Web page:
How Courts Evaluate Whether to Convert a Chapter 7 to a Chapter 11
An individual seeking Chapter 7 bankruptcy protection must demonstrate a lack of disposable income to repay debts, but that isn’t the end of proving eligibility. The bankruptcy code allows a court to convert a Chapter 7 to a Chapter 11 under certain circumstances. This is typically done at the request of creditors who show they will benefit when a debtor is denied full discharge of debts and is required to commit to a Chapter 11 repayment plan.
In a Chapter 7 bankruptcy, known as a liquidation, the debtor is allowed to keep certain assets while other property is sold to pay off debts. In the majority of Chapter 7 cases, the total debts owed are greater than the value of the non-exempt assets. Consequently, creditors often recover little or no money. In a Chapter 11 bankruptcy, debts are restructured and only partially discharged. The debtor pays off a portion of them over a period of years under a court approved plan. Creditors can recover substantial portions of the debt over time.
A petition to convert a Chapter 7 into a Chapter 11 requires the court to balance the interests of all parties involved. The court can consider any and all factors it deems relevant, including these:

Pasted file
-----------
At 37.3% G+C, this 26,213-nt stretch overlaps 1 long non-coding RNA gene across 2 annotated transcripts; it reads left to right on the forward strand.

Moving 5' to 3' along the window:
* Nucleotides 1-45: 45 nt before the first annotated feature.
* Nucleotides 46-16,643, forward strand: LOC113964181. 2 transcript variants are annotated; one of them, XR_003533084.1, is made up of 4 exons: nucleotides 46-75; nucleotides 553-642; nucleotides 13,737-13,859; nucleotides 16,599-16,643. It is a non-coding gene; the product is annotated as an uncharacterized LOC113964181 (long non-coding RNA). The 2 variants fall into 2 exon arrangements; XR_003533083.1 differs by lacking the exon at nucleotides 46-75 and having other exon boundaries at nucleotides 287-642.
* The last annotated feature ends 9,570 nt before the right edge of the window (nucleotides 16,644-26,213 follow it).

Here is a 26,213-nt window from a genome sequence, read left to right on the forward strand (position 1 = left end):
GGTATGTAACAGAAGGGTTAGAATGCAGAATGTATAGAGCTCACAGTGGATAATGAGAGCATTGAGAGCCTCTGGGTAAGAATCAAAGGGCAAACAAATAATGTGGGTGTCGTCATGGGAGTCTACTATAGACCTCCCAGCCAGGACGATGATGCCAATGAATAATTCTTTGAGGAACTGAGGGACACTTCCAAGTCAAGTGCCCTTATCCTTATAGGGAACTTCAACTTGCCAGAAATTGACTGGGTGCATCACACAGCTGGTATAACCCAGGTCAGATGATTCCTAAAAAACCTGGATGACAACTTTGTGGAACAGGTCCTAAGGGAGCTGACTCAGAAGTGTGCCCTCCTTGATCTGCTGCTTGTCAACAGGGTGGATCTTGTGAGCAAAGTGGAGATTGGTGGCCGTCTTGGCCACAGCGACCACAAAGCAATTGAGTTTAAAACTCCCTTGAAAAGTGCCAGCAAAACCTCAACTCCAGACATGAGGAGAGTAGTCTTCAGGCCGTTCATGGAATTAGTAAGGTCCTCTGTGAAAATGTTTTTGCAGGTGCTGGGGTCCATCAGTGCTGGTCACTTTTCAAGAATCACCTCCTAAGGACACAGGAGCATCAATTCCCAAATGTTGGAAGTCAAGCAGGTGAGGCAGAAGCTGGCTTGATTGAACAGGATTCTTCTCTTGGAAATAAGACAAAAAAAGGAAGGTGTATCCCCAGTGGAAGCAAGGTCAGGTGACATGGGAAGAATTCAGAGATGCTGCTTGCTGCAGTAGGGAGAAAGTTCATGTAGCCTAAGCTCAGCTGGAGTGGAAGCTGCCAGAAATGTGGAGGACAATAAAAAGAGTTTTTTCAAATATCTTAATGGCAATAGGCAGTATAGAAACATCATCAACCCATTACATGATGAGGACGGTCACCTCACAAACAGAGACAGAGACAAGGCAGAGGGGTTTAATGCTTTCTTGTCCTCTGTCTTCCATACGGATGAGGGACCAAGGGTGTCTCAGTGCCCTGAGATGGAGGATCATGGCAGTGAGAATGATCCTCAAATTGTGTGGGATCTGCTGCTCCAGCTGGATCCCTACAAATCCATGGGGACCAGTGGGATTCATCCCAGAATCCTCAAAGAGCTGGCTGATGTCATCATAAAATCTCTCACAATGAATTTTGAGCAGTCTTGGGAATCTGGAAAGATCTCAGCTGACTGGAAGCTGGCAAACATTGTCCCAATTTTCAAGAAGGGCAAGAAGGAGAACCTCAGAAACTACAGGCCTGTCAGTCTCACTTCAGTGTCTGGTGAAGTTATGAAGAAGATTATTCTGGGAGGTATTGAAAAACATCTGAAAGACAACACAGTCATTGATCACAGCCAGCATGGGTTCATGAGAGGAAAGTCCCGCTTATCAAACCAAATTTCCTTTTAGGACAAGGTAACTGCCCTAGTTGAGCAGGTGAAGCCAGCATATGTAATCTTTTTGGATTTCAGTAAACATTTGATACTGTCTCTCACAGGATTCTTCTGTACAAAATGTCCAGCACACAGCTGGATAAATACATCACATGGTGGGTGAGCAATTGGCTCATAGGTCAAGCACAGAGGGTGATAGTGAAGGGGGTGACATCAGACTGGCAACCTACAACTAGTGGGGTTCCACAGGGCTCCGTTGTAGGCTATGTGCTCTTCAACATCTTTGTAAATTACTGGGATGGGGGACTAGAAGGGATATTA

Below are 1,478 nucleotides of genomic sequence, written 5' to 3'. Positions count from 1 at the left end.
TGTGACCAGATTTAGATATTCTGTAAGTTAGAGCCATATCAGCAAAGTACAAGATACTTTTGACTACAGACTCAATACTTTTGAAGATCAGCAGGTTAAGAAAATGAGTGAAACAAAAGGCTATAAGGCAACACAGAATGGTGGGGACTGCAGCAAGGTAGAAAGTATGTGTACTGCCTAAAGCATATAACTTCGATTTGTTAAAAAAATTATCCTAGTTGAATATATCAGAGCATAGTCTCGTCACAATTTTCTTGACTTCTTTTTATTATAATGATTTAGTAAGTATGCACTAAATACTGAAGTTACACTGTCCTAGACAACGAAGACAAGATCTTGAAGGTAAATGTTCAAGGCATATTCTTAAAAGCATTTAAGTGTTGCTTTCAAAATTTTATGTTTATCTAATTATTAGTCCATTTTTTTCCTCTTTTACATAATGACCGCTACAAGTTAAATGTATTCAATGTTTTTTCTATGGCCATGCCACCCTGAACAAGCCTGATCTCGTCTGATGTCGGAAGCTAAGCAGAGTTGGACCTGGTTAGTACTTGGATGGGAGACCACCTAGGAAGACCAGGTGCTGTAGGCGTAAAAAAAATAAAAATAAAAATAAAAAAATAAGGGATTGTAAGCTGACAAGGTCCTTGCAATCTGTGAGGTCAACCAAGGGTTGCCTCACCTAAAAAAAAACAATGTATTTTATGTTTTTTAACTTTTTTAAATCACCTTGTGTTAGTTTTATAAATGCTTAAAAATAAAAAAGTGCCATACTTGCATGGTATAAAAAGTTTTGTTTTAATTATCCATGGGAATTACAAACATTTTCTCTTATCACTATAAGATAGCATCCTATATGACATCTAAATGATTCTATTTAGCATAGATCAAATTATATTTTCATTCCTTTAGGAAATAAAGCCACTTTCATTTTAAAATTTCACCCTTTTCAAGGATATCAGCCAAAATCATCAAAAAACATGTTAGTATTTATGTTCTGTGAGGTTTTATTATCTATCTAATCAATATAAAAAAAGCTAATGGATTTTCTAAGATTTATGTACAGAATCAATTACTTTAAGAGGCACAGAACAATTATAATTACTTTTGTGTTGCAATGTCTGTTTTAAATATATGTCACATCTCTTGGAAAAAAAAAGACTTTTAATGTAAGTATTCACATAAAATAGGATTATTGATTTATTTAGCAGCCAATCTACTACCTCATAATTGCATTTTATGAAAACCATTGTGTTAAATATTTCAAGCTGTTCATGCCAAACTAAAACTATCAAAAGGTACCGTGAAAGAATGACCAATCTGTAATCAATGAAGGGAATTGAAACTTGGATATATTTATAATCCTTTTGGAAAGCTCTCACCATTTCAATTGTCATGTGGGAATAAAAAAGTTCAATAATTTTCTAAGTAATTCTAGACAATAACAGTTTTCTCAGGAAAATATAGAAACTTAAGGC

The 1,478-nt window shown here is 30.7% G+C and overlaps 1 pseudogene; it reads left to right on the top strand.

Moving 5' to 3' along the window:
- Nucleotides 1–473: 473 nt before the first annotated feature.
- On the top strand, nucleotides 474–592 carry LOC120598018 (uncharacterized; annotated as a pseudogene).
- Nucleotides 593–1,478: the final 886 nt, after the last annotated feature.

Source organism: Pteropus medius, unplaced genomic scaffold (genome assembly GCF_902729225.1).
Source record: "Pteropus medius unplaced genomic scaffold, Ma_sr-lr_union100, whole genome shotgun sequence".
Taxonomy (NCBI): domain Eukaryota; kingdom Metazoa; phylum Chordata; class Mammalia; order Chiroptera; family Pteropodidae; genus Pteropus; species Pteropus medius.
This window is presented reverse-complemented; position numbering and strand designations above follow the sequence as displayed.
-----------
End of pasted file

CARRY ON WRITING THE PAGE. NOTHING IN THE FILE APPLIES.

- Ability to repay — The court will likely assess the debtor’s earning capacity going forward several years. If the debtor’s projected income is too speculative, this would be a good reason for a court to reject a forced conversion.
- Possibility of reconversion — The court is unlikely to allow a Chapter 7 to 11 conversion if there is a reasonable likelihood the debtor will reconvert the case back to Chapter 7. A reconversion can happen when the debtor’s financial position is so tenuous or uncertain that he or she cannot fulfill the Chapter 11 reorganization plan.
- Likelihood of plan confirmation — A proposed Chapter 11 plan entails careful analysis of the debtor’s ability to follow the plan years into the future. A plan that is too optimistic is unlikely to be confirmed by the court. In that situation, conversion to Chapter 11 will generally not be allowed.
The decision on chapter conversion is heavily dependent on the details of each bankruptcy case. Bankruptcy judges examine the totality of the facts and circumstances to assess how conversion would benefit or harm those involved. A debtor will benefit from a skilled attorney’s assistance in fending off an attempted conversion.
Motions to convert Chapter 7 cases to Chapter 11 cases are rare. Other possible alternative when the debtor is found to have sufficient income to repay part of his or her debts are allowing the debtor to convert the Chapter 7 case to a Chapter 13 case if the debtor is under the overall $2,750,000 debt limit, or moving to dismiss the Chapter 7 case.
The Law Offices of Michael Jay Berger in Beverly Hills is one of Southern California’s most experienced and respected bankruptcy law firms. If you have a difficult or complex bankruptcy matter, feel free to contact us online or call 310-271-6223 to schedule an initial consultation.